One of my favourite things about Iceland (apart from the deliciously tasty fish, which I will come to later on) is that in every sense you really are in the hands of mother nature. Yes you can make plans for your break, as we diligently did: Monday, Northern Lights, Tuesday, Whale Watching, Wednesday, Golden Circle, Thursday, Glacier Hiking, Friday, Dog Sledding…but don’t expect to be able to stick to them, because in Iceland – the weather is very much the Boss. You can be frustrated by it, but in my view, it’s better to adopt the manner of the locals and throw your hands in the air and surrender to the elements.
Of course, Icelandic people’s lives don’t revolve around fitting in the country’s touristic highlights in five days. They live in this hostile landscape throughout the year and are prepared for the snow, the ice, the freezing temperatures, the driving rain, the fierce wind and the rate at which the weather changes. It’s formidable how many seasons you can experience in a matter of hours in just one place. Such changeable weather of course, requires practical clothing, and if you arrive unprepared, as I did, I recommend a visit to 66’ North, the outfitters on Bankastraeti. This is Iceland’s heritage brand that’s been ‘keeping Iceland warm since 1926’. “There’s no such thing as bad weather, only inappropriate clothing.” How often have we all heard that? Well a visit to this store, or one of it’s competitors ZO-ON or Cintamani on the main shopping street, will mean you never have to utter those words again and can be warm, dry and cosy! I speak from experience here. Arriving with a Barbour Jacket in February simply will not suffice! A very warm, very waterproof and windproof coat is a necessity! But when does a girl ever need an excuse to go shopping?!
Now ‘appropriately dressed’ and ready to face the elements, it turned out, Monday night was too cloudy for any chance of seeing the Northern Lights, and this is how it remained for the whole week. Incredibly disappointing, given 2012 is meant to be one of the best years and January to March the best time to see them in all their glory. The Northern Lights or Aurora Borealis, for those lucky enough to see them, form huge shifting sheets of green and red in winter skies. They’re caused by the solar wind bringing electrically charged particles into the earth’s atmosphere, and require a pitch dark clear sky, void of all artificial light and cloud cover to see them.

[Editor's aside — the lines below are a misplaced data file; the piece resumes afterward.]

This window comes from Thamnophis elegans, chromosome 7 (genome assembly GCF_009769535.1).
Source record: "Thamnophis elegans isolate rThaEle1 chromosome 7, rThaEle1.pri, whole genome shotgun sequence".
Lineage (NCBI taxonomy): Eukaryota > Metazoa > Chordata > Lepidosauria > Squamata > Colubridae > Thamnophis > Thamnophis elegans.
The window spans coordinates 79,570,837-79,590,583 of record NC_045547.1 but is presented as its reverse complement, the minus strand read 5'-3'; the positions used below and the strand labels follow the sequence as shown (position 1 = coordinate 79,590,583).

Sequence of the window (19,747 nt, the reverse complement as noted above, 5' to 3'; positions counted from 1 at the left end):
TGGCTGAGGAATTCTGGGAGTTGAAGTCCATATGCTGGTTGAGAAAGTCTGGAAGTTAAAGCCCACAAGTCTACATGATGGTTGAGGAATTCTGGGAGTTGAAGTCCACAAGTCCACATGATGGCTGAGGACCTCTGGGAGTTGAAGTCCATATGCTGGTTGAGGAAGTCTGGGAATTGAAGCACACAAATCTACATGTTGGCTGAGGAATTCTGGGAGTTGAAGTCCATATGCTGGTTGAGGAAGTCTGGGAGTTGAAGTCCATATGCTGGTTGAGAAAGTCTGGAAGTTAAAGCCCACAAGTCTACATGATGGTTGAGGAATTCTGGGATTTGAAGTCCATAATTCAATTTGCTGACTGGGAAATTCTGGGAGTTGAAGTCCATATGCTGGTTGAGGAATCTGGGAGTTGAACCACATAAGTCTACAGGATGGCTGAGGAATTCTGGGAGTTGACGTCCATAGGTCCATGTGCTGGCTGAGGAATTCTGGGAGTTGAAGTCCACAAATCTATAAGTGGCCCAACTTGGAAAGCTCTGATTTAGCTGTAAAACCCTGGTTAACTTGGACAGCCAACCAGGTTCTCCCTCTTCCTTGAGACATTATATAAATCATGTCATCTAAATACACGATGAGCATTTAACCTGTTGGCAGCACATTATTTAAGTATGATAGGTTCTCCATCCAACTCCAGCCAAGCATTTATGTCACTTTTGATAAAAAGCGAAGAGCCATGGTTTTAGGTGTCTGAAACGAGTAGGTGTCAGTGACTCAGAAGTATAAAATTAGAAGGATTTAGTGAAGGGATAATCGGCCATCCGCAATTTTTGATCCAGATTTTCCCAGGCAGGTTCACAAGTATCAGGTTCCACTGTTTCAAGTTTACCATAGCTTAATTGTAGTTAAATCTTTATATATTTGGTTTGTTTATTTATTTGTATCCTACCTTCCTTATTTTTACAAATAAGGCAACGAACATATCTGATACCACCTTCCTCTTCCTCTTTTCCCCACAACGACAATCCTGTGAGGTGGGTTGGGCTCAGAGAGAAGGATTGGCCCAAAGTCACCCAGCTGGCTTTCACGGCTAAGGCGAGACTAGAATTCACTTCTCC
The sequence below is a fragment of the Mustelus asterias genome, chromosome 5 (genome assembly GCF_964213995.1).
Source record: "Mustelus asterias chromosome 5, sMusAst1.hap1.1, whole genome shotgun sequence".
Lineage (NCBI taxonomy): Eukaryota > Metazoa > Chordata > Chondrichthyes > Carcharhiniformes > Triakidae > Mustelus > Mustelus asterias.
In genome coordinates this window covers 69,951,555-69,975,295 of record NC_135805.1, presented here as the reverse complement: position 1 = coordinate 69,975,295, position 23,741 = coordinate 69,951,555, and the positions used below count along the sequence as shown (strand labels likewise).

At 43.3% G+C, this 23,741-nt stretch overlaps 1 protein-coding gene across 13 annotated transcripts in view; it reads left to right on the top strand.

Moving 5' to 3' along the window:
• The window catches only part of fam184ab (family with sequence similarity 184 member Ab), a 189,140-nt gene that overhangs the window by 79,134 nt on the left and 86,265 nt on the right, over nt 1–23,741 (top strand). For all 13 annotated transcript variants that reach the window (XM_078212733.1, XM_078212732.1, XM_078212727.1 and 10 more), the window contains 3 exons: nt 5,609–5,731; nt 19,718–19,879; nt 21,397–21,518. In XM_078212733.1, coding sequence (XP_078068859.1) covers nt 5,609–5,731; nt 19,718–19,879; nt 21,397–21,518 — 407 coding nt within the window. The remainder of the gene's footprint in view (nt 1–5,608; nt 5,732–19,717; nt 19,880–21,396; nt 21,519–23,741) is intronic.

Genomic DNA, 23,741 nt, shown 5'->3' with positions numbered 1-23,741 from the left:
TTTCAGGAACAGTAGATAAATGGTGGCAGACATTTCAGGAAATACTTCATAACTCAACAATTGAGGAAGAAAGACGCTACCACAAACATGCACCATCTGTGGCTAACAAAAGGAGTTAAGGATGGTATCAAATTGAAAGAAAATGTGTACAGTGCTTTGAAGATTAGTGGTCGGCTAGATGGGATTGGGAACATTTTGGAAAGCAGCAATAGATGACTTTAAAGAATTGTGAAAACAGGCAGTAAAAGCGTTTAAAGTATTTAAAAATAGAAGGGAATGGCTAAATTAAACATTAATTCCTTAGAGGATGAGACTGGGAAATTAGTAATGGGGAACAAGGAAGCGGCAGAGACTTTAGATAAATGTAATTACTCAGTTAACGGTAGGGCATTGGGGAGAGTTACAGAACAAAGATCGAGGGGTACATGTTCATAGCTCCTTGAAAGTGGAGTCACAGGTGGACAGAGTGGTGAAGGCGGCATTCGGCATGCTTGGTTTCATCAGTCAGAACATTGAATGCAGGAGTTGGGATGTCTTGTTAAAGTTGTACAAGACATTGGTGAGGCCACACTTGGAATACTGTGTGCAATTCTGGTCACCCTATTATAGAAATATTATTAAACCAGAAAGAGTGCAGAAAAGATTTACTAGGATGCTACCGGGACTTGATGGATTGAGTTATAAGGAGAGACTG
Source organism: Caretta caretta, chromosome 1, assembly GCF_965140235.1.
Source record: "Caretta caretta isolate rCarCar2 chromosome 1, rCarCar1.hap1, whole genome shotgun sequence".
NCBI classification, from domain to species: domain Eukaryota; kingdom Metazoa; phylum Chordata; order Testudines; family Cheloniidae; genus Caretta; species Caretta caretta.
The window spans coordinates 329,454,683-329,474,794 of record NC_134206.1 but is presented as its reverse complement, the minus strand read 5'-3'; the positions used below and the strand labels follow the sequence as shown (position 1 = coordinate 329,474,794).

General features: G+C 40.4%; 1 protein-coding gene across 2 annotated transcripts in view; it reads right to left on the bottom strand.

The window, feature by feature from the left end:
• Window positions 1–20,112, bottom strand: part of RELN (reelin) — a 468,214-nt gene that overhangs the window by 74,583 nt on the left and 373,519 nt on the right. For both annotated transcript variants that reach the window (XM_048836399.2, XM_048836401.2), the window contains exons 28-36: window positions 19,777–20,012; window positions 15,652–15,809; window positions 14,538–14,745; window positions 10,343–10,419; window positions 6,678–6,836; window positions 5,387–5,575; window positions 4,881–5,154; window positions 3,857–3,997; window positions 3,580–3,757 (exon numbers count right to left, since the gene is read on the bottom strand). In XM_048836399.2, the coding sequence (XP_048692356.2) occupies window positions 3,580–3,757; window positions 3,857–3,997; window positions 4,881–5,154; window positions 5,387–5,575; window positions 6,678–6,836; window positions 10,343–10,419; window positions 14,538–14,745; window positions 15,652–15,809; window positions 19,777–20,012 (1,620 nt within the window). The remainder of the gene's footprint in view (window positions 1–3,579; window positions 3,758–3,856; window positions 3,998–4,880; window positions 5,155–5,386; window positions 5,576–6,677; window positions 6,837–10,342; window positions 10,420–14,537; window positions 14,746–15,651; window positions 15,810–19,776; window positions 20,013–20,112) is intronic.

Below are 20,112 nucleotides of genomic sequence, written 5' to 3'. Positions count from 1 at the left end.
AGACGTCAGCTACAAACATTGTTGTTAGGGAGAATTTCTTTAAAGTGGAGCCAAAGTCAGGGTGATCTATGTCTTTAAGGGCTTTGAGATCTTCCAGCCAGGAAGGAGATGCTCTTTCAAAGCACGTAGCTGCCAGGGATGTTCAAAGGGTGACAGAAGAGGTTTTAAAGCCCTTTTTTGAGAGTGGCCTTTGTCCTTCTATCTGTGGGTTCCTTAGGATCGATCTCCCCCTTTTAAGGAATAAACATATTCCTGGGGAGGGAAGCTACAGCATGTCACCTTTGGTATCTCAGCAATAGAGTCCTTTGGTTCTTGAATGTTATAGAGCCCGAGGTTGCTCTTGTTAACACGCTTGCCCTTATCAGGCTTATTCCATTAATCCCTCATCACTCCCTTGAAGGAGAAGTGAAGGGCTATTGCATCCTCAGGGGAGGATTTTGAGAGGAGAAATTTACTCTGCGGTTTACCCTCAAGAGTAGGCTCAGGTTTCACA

On Tuesday, the sea was too rough for whale watching, as it was for every other day we had available for the tour. Whale watching is of course very different to whaling. Many restaurants serve Minke whale on their menus to tempt the tourists in, but this is rarely eaten by Icelandic people. On ethical grounds, I refused to try it and reading this publication by the Elding whale watching tour operators, may sway your decision too.
Glacier Hiking was another activity on our wish-list that wasn’t meant to be, as once again conditions just wouldn’t permit. But there is plenty still to do and see whatever the weather, and one highlight you can enjoy that is not dependent on the elements is a drive through the National Park around the Golden Circle Route, where you can visit Geyser, the Gullfoss and Fontana, one of Iceland’s glorious geothermal spas, but more about that shortly.
You can sign up for tours for everything or hire your own car as we did and freestyle it. Unfortunately Budget and Alvis don’t have an option to rent one of the super trucks that are commonplace here, but on the whole you don’t need them. The main roads are cleared and most areas of interest can be accessed via these, and so there is not much need to travel on the gravel roads where these trucks are a necessity. And they are monstrously big, making our red polo look like a toy car!
Geyser is the first stop on the Golden Circle route. Here you can visit the country’s most famous geysir that reliably erupts every 4-8minutes. It’s an impressive sight, but be warned, there is a very strong smell of sulphur, which is very reminiscent of rotting eggs!